Film Diversity Helps Drive Box Office Hits, Study Shows

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From left: 'Us,' 'Crazy Rich Asians,' 'Black Panther'

Considering cinematic hits like 'Us,' 'Crazy Rich Asians' and 'Black Panther,' Movio is examining how theatrical audience composition correlates to increased representation onscreen.

Movio, a film industry marketing and data firm, on Thursday released a new study called "The Diversity Demand: Securing the Future of Moviegoing." In the white paper, Movio examines how theatrical audience composition correlates to increased representation in film — and if that suggests an opportunity to drive success at the box office by featuring more diversity onscreen.

The analysis draws a correlation between a minority group’s representation onscreen and that group’s audience turnout, with some groups attending in numbers at more than twice the usual rate. The research also shows that increased representation of minority groups onscreen can influence less engaged moviegoers within that demographic to come out to the theater.

As a cursory analysis, Movio chose several pairs of theatrically released films which would generally be considered "similar" in terms of both genre and budget. For each pair, one film featured an underrepresented lead or co-lead and the other did not. The audience composition of each title was then analyzed by Movio’s data science team.

For example, Movio found that the audience for Pixar’s animated feature Coco was nearly 75 percent more Latinx than the audience for Pixar's other hit Incredibles 2; and Jordan Peele's horror pic Us brought out an audience that was nearly 100 percent more black than the audience that attended John Krasinski's similarly scary A Quiet Place. However, Us' diverse cast — including stars Lupita Nyong'o and Winston Duke — also drew large numbers of non-black moviegoers and was widely successful at the box office, making eight times its production budget.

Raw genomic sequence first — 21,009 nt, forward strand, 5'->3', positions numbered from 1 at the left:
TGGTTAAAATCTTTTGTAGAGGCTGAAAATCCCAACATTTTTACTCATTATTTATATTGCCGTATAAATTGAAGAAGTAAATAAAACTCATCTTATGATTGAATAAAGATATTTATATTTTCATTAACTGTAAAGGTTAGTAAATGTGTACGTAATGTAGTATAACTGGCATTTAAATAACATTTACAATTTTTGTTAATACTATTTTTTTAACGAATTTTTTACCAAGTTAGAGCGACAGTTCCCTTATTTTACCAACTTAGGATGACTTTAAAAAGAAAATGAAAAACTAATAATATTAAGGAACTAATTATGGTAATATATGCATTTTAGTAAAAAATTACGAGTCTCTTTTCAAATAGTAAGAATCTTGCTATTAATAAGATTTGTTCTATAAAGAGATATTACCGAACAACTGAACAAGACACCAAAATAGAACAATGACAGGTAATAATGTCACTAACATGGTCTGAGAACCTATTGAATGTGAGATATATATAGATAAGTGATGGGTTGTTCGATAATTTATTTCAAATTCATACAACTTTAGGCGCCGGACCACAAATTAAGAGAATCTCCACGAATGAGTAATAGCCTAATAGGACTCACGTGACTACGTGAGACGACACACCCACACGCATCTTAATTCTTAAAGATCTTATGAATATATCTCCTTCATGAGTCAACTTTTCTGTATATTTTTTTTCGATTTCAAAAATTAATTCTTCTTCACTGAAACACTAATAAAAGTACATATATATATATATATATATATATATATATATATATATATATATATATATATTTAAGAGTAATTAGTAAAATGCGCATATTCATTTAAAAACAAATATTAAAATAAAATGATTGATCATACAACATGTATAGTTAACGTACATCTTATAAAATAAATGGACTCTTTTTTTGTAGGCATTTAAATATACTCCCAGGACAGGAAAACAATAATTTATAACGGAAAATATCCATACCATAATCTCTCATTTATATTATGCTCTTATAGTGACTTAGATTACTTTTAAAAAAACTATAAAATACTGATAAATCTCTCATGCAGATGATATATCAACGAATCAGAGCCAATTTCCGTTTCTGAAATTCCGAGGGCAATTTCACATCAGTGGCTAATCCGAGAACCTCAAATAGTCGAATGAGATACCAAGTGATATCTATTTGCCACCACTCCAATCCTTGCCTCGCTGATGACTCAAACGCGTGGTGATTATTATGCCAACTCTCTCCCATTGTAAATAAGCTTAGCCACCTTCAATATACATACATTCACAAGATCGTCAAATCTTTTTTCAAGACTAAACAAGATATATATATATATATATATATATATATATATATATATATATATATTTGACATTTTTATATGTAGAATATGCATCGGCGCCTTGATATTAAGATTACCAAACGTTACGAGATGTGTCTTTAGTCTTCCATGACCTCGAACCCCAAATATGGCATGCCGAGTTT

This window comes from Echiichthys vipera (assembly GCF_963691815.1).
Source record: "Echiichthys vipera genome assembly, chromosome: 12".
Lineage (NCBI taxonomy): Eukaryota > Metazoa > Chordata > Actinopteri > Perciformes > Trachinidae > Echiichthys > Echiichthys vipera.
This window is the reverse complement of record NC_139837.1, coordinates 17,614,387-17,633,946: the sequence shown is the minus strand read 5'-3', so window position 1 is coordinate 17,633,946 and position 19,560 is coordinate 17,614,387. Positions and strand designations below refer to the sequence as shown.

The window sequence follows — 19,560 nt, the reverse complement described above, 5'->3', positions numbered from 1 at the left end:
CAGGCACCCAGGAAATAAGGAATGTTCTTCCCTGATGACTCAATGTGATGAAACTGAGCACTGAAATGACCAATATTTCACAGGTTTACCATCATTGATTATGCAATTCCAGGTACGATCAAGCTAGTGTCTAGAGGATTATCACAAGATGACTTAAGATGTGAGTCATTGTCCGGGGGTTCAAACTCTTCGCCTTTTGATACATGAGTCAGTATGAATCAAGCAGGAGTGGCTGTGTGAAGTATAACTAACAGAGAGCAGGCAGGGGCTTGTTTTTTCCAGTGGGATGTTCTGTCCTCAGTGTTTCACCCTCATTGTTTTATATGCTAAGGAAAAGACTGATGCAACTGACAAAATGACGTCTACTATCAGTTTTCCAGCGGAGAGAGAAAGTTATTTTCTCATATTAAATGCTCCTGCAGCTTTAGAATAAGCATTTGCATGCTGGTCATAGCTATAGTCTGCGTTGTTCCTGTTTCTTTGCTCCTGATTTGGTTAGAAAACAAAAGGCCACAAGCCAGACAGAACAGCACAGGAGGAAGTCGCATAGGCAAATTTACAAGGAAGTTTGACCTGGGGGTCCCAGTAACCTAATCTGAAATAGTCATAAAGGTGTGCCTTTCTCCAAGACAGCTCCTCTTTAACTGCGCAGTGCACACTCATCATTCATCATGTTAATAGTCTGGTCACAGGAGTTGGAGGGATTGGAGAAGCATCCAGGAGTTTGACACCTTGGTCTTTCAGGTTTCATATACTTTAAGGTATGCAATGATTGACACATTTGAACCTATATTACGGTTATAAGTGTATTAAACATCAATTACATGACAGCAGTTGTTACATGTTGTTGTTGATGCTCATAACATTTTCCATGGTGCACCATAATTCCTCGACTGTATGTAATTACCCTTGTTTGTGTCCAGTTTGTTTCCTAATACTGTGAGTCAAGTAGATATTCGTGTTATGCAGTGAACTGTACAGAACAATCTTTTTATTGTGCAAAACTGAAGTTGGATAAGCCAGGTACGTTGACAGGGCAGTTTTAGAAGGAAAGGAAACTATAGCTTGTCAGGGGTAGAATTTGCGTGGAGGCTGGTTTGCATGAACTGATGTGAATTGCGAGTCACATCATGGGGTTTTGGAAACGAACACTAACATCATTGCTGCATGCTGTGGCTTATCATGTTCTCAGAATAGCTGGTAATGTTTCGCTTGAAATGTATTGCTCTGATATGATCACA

When analyzing a trio of similar romantic comedies, Movio's research found that Crazy Rich Asians (starring Constance Wu and Henry Golding) attracted an audience that was 186 percent more Asian and What Men Want (Taraji P. Henson) attracted an audience that was 296 percent more black than the audience that attended Isn’t It Romantic (Rebel Wilson).

And in comparing the DC films Wonder Woman (Gal Gadot) and Aquaman (Jason Momoa), Movio's study shows that the female-fronted title did not significantly alter the demographic profile that typically makes its way to the theater for superhero flicks. Both titles attracted an audience that was 40-41 percent female. Despite Hollywood's long-standing skepticism about the potential success of a female-led superhero pic, the "absence of underperformance " (in this case, male moviegoers) seems to be just as meaningful as a film's overperformance with another.

In compiling the section of the study that analyzes mega blockbusters, Movio found that Black Panther, with a predominantly black cast, attracted an audience that was 38 percent more black than Avengers: Infinity War, which features mostly white actors. This number is significant considering that, according to Movio, 40.7 percent of all black U.S. moviegoers attended Black Panther.

In a statement, Craig Jones, chief commercial officer and president of Movio Media, explained why understanding how to attract diverse audiences will soon be paramount to the success of filmmakers and marketers.

"Today’s consumer has countless entertainment options, making it easier than ever for diverse audiences to find content that speaks to their tastes and experiences," said Jones, who will discuss Movio's findings on Tuesday during a New York Film Conference panel moderated by The Hollywood Reporter. "If cinema is to remain relevant and continue having a cultural impact, it must attract these audiences by delivering more representative content."

Read Movio's complete study here.